grave

See also: gravé and -grave

EnglishEdit

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 Grave on Wikipedia

Wikipedia

PronunciationEdit

Etymology 1Edit

From Middle English grave, grafe, from Old English græf (cave, grave, trench), from Proto-Germanic *grabą, *grabō (grave, trench, ditch), from Proto-Indo-European *gʰrābʰ- (to dig, scratch, scrape). Cognate with Dutch graf (a grave), Low German graf (a grave), German Grab (a grave), Swedish grav (a grave), Icelandic gröf (a grave). Cognate to Albanian gropë (a ditch, hole). Related to groove.

NounEdit

A freshly dug grave

grave (plural graves)

  1. An excavation in the earth as a place of burial; also, any place of interment; a tomb; a sepulcher.
    • (Can we date this quote?), John 11:17:
      He had lain in the grave four days.
    • 1856, Eleanor Marx-Aveling (translator), Gustave Flaubert (author), Madame Bovary, Part III, Chapter X:
      They reached the cemetery. The men went right down to a place in the grass where a grave was dug. They ranged themselves all round; and while the priest spoke, the red soil thrown up at the sides kept noiselessly slipping down at the corners.
  2. death, destruction.
Derived termsEdit
TranslationsEdit

See alsoEdit

Etymology 2Edit

From Middle English graven, from Old English grafan (to dig, dig up, grave, engrave, carve, chisel), from Proto-Germanic *grabaną (to dig), from Proto-Indo-European *gʰrābʰ- (to dig, scratch, scrape). Cognate with Dutch graven (to dig), German graben (to dig), Swedish gräva (to dig).

VerbEdit

grave (third-person singular simple present graves, present participle graving, simple past graved or grove, past participle graved or graven)

  1. (transitive, obsolete) To dig.
  2. (transitive, obsolete) To carve or cut, as letters or figures, on some hard substance; to engrave.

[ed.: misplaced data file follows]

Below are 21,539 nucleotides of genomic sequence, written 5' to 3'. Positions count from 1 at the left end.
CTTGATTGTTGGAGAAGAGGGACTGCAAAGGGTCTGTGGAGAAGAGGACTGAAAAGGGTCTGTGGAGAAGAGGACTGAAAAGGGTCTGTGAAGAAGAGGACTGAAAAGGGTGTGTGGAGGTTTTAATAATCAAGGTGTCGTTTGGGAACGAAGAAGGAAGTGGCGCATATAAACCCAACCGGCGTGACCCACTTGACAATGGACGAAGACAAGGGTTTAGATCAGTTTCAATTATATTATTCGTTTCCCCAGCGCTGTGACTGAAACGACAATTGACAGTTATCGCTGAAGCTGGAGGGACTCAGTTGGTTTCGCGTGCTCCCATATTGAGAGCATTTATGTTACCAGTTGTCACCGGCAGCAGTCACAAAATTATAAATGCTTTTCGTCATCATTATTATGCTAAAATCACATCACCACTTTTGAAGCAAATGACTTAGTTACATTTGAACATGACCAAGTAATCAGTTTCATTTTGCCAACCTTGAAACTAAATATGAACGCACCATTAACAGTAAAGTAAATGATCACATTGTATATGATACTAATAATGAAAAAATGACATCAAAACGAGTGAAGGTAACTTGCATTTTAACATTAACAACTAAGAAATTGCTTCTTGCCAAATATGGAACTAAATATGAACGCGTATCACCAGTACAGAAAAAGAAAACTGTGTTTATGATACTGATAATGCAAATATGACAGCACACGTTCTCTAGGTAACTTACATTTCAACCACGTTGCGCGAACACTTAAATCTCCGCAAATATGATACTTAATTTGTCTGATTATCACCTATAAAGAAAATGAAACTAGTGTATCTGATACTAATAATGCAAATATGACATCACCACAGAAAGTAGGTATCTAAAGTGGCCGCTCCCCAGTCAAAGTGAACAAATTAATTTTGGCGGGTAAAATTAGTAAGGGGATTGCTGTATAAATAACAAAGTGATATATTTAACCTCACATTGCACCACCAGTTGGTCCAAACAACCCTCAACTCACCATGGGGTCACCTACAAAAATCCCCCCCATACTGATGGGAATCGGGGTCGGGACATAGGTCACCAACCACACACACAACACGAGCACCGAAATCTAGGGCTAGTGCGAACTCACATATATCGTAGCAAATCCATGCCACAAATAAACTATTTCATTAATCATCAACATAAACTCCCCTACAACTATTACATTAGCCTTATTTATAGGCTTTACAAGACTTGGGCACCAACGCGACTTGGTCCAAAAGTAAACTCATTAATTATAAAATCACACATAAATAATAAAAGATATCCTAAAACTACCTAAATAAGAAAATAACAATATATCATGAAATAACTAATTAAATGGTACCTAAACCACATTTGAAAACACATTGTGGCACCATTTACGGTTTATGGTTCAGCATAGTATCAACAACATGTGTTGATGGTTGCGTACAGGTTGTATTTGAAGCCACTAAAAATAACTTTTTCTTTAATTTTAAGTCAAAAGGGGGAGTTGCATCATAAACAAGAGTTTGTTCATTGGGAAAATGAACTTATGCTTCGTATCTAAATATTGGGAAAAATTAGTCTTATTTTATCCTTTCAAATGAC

• Exodus 28:9:
      Thou shalt take two onyx stones, and grave on them the names of the children of Israel.
    • 1872, James De Mille, The Cryptogram[1], edition HTML, The Gutenberg Project, published 2009:
      Deep lines were graven on her pale forehead, and on her wan, thin cheeks.
    • (Can we date this quote?) Robert Louis Stevenson, Requiem:
      This be the verse you grave for me / "Here he lies where he longs to be"
  3. (transitive, obsolete) To carve out or give shape to, by cutting with a chisel; to sculpture; as, to grave an image.
  4. (transitive, obsolete) To impress deeply (on the mind); to fix indelibly.
  5. (transitive, obsolete) To entomb; to bury.
  6. (transitive, obsolete, nautical) To clean, as a vessel's bottom, of barnacles, grass, etc., and pay it over with pitch — so called because graves or greaves was formerly used for this purpose.
  7. (intransitive, obsolete) To write or delineate on hard substances, by means of incised lines; to practice engraving.
TranslationsEdit

Etymology 3Edit

From French grave, from Latin gravis (heavy, important).

AdjectiveEdit

grave (comparative graver, superlative gravest)

  1. (obsolete) Influential, important; authoritative. [16th-18th c.]
    • 1621, Robert Burton, The Anatomy of Melancholy, II.3.7:
      An illiterate fool sits in a mans seat; and the common people hold him learned, grave, and wise.
  2. Characterised by a dignified sense of seriousness; not cheerful, sombre. [from 16th c.]
  3. Low in pitch, tone etc. [from 17th c.]
    • (Can we date this quote?) Moore, Encyclopedia of Music:
      The thicker the cord or string, the more grave is the note or tone.
  4. Serious, in a negative sense; important, formidable. [from 19th c.]
SynonymsEdit